3. Timeliness Datasets will be available to the public in a timely fashion to maintain the business value of the data.
  4. Accessibility Datasets will be as accessible as possible, with accessibility defined as the ease with which information can be obtained.
  5. Machine Readable Datasets will be machine readable so that the public can create applications that can use the data for new services, research, or analysis.
  6. Non-discrimination Datasets are available to anyone, with no requirement for registration.
  7. Non-proprietary No entity has exclusive control over the datasets.
  8. Licence Free Datasets are not subject to any copyright, patent, trademark or trade secret regulation.
  9. Long Term Preservation of Datasets Datasets made available online should remain online, with appropriate version-tracking and archiving over time where applicable and available.
  10. Usage Costs Datasets are free-of-charge.


This policy applies to all City of Toronto divisions and offices



means a collection of raw, non-manipulated data usually presented in tabular form with associated metadata, and which is machine readable.

What is a raw dataset:

a structured file format (including geospatial formats) that can be read by a machine, such as spreadsheets, comma delimited, Extensible Markup Language (XML), or JavaScript Object Notation (JSON)

What is not a raw dataset: 

a report, a flyer, some web applications, a PDF document, anything that cannot be exported or used by a machine.


are the City Manager, Deputy City Managers, General Managers, Division heads, City Solicitor, and City Clerk.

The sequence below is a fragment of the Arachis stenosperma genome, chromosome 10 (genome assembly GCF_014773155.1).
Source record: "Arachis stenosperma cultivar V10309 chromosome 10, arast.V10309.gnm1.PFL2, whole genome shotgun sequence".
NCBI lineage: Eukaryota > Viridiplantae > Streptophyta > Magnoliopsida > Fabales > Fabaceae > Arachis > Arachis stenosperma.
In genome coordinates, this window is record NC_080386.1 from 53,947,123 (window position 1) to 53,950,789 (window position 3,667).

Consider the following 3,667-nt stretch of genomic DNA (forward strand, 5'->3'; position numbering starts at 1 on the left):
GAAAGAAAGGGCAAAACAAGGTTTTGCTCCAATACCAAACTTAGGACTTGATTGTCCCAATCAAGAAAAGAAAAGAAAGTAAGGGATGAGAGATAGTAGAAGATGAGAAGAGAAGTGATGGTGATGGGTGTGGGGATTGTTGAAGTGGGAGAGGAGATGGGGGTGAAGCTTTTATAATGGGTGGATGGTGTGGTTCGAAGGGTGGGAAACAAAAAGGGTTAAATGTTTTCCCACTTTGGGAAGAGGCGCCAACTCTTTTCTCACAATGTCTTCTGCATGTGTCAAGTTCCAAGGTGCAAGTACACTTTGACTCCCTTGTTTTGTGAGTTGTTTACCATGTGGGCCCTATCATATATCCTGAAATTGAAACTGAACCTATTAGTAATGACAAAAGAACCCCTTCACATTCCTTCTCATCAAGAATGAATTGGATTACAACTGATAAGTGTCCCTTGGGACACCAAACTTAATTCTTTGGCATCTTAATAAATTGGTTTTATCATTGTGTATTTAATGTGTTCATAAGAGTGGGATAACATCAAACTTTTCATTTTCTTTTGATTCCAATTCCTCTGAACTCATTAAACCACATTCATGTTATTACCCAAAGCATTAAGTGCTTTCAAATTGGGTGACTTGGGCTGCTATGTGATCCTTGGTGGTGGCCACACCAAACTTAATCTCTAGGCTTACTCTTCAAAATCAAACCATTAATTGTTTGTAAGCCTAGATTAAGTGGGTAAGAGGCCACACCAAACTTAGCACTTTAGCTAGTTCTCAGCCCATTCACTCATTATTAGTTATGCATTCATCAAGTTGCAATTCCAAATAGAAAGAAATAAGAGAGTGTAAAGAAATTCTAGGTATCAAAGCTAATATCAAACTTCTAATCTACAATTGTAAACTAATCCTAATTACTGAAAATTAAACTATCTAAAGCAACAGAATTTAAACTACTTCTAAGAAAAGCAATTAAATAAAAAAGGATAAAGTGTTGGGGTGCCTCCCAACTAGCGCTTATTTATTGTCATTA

Machine Readable Data: 

means data that, in order to be understood, must be translated by a computer or other type of equipment. Portable document format (PDF) is not machine readable.

Enterprise Information Management: 

means a set of business processes, disciplines and practices used to manage the information created from an organization's data.

Open Data: 

is data that can be freely used, reused and redistributed by anyone - subject only, at most, to the requirement to attribute and share alike.

Open Government: 

is a means to promote transparency, accountability and accessibility of good governance and fosters a culture of collaboration and improved service to the public.

Primary Source Data: 

original information created or collected by the City, details on how the data was created or collected and the original source documents recording the creation or collection of the data.

Roles and Responsibilities


  1. The Executives are accountable for ensuring compliance with this policy.
  2. The mandate for information management policy for the organization is assigned to the City Clerk by the City Manager.
  3. The City Clerk and Chief Information Officer, designated by Business Advisory Panel as corporate leads for Open Data or their delegates (Executive Director, CIMS and Director, Strategic Planning and Architecture, Information & Technology) are jointly responsible for Open Data awareness, training and issue resolution.
  4. Executives are responsible to provide final approval to release datasets for publication and ensure the preservation and access to all datasets. Executives shall formally respond to the Open Data Team with their articulated, documented reasons for not providing data to the Open Data Team.
  5. Executives will determine the frequency at which published datasets are reviewed and updated, and communicate these schedules to the Open Data Team.
  6. City Clerk's Office and Information & Technology Division are responsible for maintaining the Open Data Licence.

Open Government Committee

  1. The Open Government Committee will provide governance for open data and oversight for the Open Data Program.

Open Data Team

  1. Open Data Team includes staff from the City Clerk's Office and Information & Technology Division whose mandate is to assess, prioritize, release and monitor datasets in accordance with this policy.